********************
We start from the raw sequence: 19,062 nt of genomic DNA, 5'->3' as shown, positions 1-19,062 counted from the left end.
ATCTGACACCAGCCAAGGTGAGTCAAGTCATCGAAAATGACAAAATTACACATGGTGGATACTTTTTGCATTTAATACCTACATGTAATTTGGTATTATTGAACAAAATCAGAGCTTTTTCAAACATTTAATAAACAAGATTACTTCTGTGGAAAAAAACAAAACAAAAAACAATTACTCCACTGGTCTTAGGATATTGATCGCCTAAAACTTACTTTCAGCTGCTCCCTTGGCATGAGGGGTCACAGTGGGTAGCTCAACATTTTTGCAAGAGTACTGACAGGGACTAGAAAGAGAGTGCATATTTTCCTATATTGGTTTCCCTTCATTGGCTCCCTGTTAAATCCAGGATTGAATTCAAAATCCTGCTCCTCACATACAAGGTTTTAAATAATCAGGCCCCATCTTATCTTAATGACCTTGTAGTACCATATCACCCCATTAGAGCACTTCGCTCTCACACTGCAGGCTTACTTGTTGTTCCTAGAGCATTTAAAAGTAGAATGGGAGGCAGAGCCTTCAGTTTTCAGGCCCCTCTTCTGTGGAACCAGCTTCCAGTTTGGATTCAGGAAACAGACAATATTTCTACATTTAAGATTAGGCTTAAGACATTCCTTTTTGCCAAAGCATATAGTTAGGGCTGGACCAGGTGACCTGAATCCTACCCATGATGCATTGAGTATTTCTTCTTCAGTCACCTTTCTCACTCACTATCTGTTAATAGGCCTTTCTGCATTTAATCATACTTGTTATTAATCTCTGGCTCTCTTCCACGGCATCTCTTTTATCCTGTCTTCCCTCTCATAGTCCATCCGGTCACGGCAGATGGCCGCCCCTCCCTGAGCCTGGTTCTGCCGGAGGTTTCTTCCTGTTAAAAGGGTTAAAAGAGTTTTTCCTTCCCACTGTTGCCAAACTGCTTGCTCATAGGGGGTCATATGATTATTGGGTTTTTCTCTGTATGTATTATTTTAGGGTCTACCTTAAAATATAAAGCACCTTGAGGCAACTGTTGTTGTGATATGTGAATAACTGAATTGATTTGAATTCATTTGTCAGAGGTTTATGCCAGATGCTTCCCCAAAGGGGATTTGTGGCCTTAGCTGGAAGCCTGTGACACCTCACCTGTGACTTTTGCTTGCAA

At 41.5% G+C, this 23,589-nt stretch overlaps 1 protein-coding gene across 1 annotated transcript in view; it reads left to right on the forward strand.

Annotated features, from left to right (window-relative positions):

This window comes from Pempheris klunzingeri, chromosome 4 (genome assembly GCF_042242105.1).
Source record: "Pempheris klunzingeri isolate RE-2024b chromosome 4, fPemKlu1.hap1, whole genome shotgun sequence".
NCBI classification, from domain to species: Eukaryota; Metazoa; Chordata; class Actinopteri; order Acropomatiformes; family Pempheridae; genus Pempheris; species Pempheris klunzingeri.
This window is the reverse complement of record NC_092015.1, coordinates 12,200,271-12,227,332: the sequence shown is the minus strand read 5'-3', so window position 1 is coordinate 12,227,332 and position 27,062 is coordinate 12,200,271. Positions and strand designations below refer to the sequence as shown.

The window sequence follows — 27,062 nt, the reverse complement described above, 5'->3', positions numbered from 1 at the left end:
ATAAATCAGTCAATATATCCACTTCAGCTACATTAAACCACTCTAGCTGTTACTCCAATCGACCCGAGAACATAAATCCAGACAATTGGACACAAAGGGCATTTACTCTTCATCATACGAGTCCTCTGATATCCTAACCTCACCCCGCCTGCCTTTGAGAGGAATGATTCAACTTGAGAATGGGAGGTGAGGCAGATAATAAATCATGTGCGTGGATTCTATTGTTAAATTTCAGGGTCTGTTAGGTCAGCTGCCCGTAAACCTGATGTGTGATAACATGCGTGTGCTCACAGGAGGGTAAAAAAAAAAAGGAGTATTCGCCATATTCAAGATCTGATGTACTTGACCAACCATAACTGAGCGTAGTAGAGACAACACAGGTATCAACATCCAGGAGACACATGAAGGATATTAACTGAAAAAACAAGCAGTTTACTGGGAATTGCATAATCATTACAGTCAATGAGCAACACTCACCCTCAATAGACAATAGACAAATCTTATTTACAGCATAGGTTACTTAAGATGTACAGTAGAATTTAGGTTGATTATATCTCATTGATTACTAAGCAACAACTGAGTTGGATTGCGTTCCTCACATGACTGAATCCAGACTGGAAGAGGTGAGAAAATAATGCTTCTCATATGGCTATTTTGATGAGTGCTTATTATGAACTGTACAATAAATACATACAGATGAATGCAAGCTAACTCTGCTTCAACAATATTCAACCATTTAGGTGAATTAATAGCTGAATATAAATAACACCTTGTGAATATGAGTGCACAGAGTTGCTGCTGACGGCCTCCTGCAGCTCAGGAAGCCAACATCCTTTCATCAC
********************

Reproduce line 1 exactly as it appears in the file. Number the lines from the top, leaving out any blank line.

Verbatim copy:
We start from the raw sequence: 19,062 nt of genomic DNA, 5'->3' as shown, positions 1-19,062 counted from the left end.